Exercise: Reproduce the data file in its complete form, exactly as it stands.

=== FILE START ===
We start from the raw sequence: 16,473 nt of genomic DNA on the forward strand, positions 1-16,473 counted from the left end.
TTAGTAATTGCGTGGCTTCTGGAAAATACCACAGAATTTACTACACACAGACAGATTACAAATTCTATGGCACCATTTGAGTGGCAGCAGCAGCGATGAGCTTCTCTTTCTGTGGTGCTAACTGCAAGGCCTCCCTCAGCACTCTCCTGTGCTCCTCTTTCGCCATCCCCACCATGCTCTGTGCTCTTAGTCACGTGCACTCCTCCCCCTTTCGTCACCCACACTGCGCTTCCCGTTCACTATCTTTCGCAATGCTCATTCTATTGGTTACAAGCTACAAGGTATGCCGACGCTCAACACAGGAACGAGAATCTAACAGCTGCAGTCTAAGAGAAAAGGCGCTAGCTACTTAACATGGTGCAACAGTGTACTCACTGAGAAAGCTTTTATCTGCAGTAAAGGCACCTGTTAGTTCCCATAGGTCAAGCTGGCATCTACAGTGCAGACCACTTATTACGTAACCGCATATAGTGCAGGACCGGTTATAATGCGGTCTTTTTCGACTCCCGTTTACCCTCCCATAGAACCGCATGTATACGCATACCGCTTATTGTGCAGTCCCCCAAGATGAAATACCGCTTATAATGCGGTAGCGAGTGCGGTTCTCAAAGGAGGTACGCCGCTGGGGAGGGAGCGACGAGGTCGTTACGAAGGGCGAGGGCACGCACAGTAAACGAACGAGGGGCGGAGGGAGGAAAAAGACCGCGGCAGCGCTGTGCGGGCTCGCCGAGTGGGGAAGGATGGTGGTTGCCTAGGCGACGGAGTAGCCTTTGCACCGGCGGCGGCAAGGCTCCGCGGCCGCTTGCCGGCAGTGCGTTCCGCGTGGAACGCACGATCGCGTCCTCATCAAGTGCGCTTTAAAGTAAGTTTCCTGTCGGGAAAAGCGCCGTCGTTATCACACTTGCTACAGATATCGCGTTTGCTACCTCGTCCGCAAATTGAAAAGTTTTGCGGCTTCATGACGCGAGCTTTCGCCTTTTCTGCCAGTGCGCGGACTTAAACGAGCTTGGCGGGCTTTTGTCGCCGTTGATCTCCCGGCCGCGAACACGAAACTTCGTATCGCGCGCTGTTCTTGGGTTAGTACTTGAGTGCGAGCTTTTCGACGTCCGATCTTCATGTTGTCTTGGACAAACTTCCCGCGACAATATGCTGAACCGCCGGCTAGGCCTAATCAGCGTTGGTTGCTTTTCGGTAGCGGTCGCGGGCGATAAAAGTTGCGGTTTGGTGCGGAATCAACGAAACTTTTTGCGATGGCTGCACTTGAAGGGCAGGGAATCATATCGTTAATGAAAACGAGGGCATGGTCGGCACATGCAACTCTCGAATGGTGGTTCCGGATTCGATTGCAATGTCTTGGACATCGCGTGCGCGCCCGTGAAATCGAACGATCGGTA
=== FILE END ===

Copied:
We start from the raw sequence: 16,473 nt of genomic DNA on the forward strand, positions 1-16,473 counted from the left end.
TTAGTAATTGCGTGGCTTCTGGAAAATACCACAGAATTTACTACACACAGACAGATTACAAATTCTATGGCACCATTTGAGTGGCAGCAGCAGCGATGAGCTTCTCTTTCTGTGGTGCTAACTGCAAGGCCTCCCTCAGCACTCTCCTGTGCTCCTCTTTCGCCATCCCCACCATGCTCTGTGCTCTTAGTCACGTGCACTCCTCCCCCTTTCGTCACCCACACTGCGCTTCCCGTTCACTATCTTTCGCAATGCTCATTCTATTGGTTACAAGCTACAAGGTATGCCGACGCTCAACACAGGAACGAGAATCTAACAGCTGCAGTCTAAGAGAAAAGGCGCTAGCTACTTAACATGGTGCAACAGTGTACTCACTGAGAAAGCTTTTATCTGCAGTAAAGGCACCTGTTAGTTCCCATAGGTCAAGCTGGCATCTACAGTGCAGACCACTTATTACGTAACCGCATATAGTGCAGGACCGGTTATAATGCGGTCTTTTTCGACTCCCGTTTACCCTCCCATAGAACCGCATGTATACGCATACCGCTTATTGTGCAGTCCCCCAAGATGAAATACCGCTTATAATGCGGTAGCGAGTGCGGTTCTCAAAGGAGGTACGCCGCTGGGGAGGGAGCGACGAGGTCGTTACGAAGGGCGAGGGCACGCACAGTAAACGAACGAGGGGCGGAGGGAGGAAAAAGACCGCGGCAGCGCTGTGCGGGCTCGCCGAGTGGGGAAGGATGGTGGTTGCCTAGGCGACGGAGTAGCCTTTGCACCGGCGGCGGCAAGGCTCCGCGGCCGCTTGCCGGCAGTGCGTTCCGCGTGGAACGCACGATCGCGTCCTCATCAAGTGCGCTTTAAAGTAAGTTTCCTGTCGGGAAAAGCGCCGTCGTTATCACACTTGCTACAGATATCGCGTTTGCTACCTCGTCCGCAAATTGAAAAGTTTTGCGGCTTCATGACGCGAGCTTTCGCCTTTTCTGCCAGTGCGCGGACTTAAACGAGCTTGGCGGGCTTTTGTCGCCGTTGATCTCCCGGCCGCGAACACGAAACTTCGTATCGCGCGCTGTTCTTGGGTTAGTACTTGAGTGCGAGCTTTTCGACGTCCGATCTTCATGTTGTCTTGGACAAACTTCCCGCGACAATATGCTGAACCGCCGGCTAGGCCTAATCAGCGTTGGTTGCTTTTCGGTAGCGGTCGCGGGCGATAAAAGTTGCGGTTTGGTGCGGAATCAACGAAACTTTTTGCGATGGCTGCACTTGAAGGGCAGGGAATCATATCGTTAATGAAAACGAGGGCATGGTCGGCACATGCAACTCTCGAATGGTGGTTCCGGATTCGATTGCAATGTCTTGGACATCGCGTGCGCGCCCGTGAAATCGAACGATCGGTA